Podcasting for social justice: My top 9

Podcasting is the new broadcasting. Find out how this new media delivers fresh content about social justice and environmentalism, plus, I recommend a few faves.

No matter what your interest or hobby, there’s probably a podcast devoted to it. Podcasts can be downloaded or streamed through programs such as itunes or web sites such as libsyn, and you can listen to them on your computer or on your MP3 player.

FreeDigitalPhotos.net, Sira Anamwong

Podcasts are free, portable, and allow you to decide when to listen. Some of the most popular podcasts out there are actually radio shows– you still get access to your favorite programs, but you don’t have to worry about tuning in at a certain time. By now, I can’t imagine doing my dishes without one of my favorite podcasts at hand, plus, they can actually make commutes fun.

Podcasts are liberating for listeners, but they’re also liberating for creators. The flexibility of format and relatively low production cost means that anyone can produce their own show. You don’t need a broadcasting licence, fancy studio, or press to share the news and ideas you think are most important.

The podcasting world is full of niche programs, so whether you’re into solar power or social justice– or knitting, or kayaking, or hip hop– you can find shows that speak to your passion.

Some shows advocate from a political position, and some offer unbiased coverage of vital issues.

There are plenty of fantastic podcasts that cover social justice, equity, and environmental stewardship.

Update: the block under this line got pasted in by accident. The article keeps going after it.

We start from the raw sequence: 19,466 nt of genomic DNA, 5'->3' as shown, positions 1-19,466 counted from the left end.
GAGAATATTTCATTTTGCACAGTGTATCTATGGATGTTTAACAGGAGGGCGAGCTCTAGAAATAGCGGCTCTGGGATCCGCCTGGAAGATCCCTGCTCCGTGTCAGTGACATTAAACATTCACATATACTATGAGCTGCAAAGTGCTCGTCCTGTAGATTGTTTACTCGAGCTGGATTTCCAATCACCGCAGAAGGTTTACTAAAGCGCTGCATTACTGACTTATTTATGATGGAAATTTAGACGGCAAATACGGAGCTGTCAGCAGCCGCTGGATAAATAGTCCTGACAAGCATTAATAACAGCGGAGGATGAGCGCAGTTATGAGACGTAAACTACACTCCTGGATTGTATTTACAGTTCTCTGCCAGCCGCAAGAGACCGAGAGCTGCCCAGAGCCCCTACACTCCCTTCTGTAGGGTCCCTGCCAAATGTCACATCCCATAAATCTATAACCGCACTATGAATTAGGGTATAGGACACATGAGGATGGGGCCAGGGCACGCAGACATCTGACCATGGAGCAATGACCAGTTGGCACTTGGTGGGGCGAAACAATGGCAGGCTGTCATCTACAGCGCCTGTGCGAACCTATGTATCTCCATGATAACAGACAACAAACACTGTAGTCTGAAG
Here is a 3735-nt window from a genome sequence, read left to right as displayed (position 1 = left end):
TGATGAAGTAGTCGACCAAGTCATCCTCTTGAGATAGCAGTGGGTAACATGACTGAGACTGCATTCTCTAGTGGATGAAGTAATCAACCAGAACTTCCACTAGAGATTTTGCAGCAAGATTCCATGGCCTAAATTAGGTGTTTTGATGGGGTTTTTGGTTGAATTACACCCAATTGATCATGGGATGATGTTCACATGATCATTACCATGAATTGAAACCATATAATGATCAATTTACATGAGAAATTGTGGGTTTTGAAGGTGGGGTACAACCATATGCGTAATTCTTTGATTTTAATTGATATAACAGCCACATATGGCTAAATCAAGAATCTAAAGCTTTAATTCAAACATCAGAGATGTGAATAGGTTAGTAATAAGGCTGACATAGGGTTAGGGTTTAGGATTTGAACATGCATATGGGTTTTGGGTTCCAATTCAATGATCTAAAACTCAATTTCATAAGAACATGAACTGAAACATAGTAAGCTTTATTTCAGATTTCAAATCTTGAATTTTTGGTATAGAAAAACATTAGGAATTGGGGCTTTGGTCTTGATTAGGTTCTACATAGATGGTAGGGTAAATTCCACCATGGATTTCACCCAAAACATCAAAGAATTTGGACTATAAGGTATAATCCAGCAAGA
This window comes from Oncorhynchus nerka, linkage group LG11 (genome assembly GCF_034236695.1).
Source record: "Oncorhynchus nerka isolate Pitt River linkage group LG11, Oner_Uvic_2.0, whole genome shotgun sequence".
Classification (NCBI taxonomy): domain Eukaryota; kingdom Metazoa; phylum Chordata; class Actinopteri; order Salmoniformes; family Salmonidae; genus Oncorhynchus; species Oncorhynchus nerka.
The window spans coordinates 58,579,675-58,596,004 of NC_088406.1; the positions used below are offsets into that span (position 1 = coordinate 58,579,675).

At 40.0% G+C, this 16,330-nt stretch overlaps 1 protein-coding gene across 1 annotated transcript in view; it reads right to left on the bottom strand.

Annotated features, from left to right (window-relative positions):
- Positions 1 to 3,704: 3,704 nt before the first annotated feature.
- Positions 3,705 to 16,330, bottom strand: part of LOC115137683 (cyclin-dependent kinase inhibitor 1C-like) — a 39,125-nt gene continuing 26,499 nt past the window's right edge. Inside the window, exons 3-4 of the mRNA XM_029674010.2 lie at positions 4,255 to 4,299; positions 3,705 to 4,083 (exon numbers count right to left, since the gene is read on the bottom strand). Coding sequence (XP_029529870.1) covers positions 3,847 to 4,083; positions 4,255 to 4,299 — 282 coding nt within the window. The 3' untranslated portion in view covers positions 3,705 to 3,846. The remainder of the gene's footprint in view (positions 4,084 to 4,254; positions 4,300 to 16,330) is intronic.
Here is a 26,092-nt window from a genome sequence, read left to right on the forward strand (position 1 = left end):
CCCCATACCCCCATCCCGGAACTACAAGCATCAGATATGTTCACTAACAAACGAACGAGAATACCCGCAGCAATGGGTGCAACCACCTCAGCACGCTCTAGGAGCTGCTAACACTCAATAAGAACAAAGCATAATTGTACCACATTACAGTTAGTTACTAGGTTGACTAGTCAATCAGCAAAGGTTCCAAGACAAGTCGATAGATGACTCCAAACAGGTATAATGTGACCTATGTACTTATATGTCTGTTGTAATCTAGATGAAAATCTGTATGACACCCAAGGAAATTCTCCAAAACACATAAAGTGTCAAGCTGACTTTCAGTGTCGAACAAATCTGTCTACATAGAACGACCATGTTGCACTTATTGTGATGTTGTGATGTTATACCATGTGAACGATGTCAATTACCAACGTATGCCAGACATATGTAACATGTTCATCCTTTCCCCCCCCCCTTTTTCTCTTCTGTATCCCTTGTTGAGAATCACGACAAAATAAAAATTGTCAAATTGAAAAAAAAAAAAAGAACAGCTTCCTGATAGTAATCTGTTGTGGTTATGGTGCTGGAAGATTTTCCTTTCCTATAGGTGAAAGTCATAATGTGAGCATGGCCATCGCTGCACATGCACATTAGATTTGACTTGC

A sampling, in no particular order:

  1. NPR’s Planet Money focuses on economics, excelling at breaking down complex issues in an entertaining and straightforward manner. Where to start: Episode 217, The Art of Living at the Poverty Line, episode 487, The Trouble with the Poverty Line, and episode 472, The One-Page Plan to Fix Global Warming
  2. Education for Social Justice has 12 archived episodes. Where to start: Episode 12 (Multicultural Education) and episode 9 (Aboriginal and Native American Movements)
  3. Bill Moyers Journal audio. Where to start: Episodes 40 (Profits before Patients) and 4 (Achieving Financial Reform).
  4. PRI’s Smiley & West. Where to start: March on Washington for Jobs an Freedom (8/23/13) and Detroit Walk to Freedom (6/21/13)
  5. APM’s Wealth and Poverty from Marketplace.
  6. TED Talks  (and NPR’s TED Radio Hour) and often includes strategies for making the world a better place through better business practices, environmentalism, or social equity. You choose between the audio version or video version.
  7. New York Time’s Science and Environment
  8. PRI’s Global Health & Development. Where to start: 5/8/13’s program about the Bangladesh garment factory collapse an 11/9/12’s Rethinking Urban Design in Hurricane Sandy’s Wake.
  9. US EPA’s Green Power Partnerships webinars (video). A great resource for those on the forefront of energy independence.

What are your favorites? Share your thoughts with us.

Please note, podcasts I’ve chosen to include indicate my own preferences. They are not endorsed by Praxia Partners.

Photo courtesy of Sira Anamwong at FreeDigitalPhotos.net

About Holly

Holly Jensen is a writer and poet who has worked with nonprofits and businesses for over a decade. She also serves as editor of The Ghazal Page, an international literary journal.
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